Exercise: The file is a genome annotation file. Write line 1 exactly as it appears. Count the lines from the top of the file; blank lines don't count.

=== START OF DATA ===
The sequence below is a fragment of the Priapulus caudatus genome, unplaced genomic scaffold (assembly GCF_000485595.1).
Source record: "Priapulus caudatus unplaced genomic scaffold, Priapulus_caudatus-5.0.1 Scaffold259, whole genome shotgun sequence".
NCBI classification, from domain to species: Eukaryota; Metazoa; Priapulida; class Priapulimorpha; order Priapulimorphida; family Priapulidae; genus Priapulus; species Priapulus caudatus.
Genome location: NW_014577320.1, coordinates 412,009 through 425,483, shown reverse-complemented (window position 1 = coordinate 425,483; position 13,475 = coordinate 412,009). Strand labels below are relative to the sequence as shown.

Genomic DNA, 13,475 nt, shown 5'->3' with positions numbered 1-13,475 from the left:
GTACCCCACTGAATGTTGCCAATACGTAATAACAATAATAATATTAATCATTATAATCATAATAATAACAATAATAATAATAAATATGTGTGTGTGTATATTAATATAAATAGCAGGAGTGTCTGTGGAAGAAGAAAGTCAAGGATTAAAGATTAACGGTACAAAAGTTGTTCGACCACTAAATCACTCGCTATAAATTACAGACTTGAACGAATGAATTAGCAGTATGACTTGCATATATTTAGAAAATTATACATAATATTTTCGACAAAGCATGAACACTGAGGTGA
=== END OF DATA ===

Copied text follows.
The sequence below is a fragment of the Priapulus caudatus genome, unplaced genomic scaffold (assembly GCF_000485595.1).